DOE under secretary in charge of Hanford cleanup leaves position

December 21, 2012 

Thomas D'Agostino, the Department of Energy under secretary responsible for Hanford environmental cleanup, is leaving the federal government, he announced Friday.

His last day will be Jan. 18, when Neile Miller, the principal deputy administrator for DOE's National Nuclear Security Administration, will step in as the acting under secretary.

In a memo Friday, he said the decision to leave had been difficult. But the end of the first term of the Obama administration is the right time for him to step down after 36 years of federal government employment, the past five and a half as under secretary for nuclear security, he said.

"I am a strong believer that organizations are healthier when leadership changes on a periodic basis," he said.

D'Agostino has been in charge of DOE environmental cleanup programs since a DOE reorganization by Energy Secretary Steven Chu in summer 2011.

The DOE Office of Environmental Management, which is responsible for Hanford, was moved under the direction of the under secretary for nuclear security, who also is the administrator for the National Nuclear Security Administration.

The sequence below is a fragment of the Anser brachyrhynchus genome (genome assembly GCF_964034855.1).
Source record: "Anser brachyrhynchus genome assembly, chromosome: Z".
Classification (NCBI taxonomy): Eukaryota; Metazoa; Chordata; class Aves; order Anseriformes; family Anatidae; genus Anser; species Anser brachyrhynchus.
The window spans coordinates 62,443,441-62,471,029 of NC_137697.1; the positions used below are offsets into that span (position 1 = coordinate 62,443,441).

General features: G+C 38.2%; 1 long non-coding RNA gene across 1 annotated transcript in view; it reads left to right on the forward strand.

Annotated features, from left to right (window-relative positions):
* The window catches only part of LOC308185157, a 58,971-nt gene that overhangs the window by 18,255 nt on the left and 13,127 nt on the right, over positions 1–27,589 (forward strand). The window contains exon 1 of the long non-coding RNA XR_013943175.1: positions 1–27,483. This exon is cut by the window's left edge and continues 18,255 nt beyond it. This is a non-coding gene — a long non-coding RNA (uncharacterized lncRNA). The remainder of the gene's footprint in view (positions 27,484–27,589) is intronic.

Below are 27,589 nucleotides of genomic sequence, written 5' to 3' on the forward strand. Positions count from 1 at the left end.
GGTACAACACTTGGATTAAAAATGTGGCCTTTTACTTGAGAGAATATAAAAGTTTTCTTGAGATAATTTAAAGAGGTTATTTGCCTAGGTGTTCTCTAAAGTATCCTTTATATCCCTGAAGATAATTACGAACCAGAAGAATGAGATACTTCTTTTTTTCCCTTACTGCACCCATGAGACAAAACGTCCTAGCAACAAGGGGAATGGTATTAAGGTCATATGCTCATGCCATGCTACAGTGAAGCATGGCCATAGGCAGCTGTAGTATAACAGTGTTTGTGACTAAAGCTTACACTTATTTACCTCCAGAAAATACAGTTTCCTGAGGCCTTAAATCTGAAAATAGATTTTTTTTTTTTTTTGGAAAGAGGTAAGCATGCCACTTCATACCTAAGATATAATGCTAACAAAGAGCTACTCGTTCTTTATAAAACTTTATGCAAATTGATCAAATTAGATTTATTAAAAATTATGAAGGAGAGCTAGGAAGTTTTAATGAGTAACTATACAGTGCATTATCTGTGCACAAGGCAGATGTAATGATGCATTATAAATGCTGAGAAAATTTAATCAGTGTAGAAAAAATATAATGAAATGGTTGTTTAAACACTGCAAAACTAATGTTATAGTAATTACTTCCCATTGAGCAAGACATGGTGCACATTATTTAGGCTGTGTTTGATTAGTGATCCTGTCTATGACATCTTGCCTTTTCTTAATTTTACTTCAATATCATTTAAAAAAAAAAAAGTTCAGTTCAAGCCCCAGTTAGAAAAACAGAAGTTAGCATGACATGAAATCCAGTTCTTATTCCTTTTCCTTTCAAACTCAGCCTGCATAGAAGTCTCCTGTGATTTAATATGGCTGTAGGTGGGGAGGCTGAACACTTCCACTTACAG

Daniel Poneman, the deputy energy secretary, said during a visit to Hanford in July that environmental cleanup of former nuclear weapons sites like Hanford was a logical fit and allowed expertise to be aligned with NNSA, which is responsible for the nation's nuclear weapons and nuclear nonproliferation.

However, the move raised concerns, including from Rep. Doc Hastings, R-Wash. The change was made without consulting Congress, the states or communities with interests in environmental cleanup sites, he said.

He said the change put environmental cleanup of Hanford and other DOE sites at risk of becoming a lower priority.

In a memo Friday, Energy Secretary Steven Chu praised D'Agostino's work in environmental management and nuclear security.

Under D'Agostino's watch, the Office of Environmental Management has cleaned up 690 square miles of contaminated land across the nation, Chu said.

"But programmatic accomplishments are just one way to determine his value to the department," Chu said. "The truest measure is the commitment and professionalism of the men and women he leads, and the trust the president and I have shown in his judgment and vision."

D'Agostino made his first visit to Hanford in September 2011, discussing Hanford vitrification plant issues -- saying he had a bias for action because of the risk of leaving untreated radioactive waste in underground tanks -- and saying he wanted to see unneeded land at Hanford reused.

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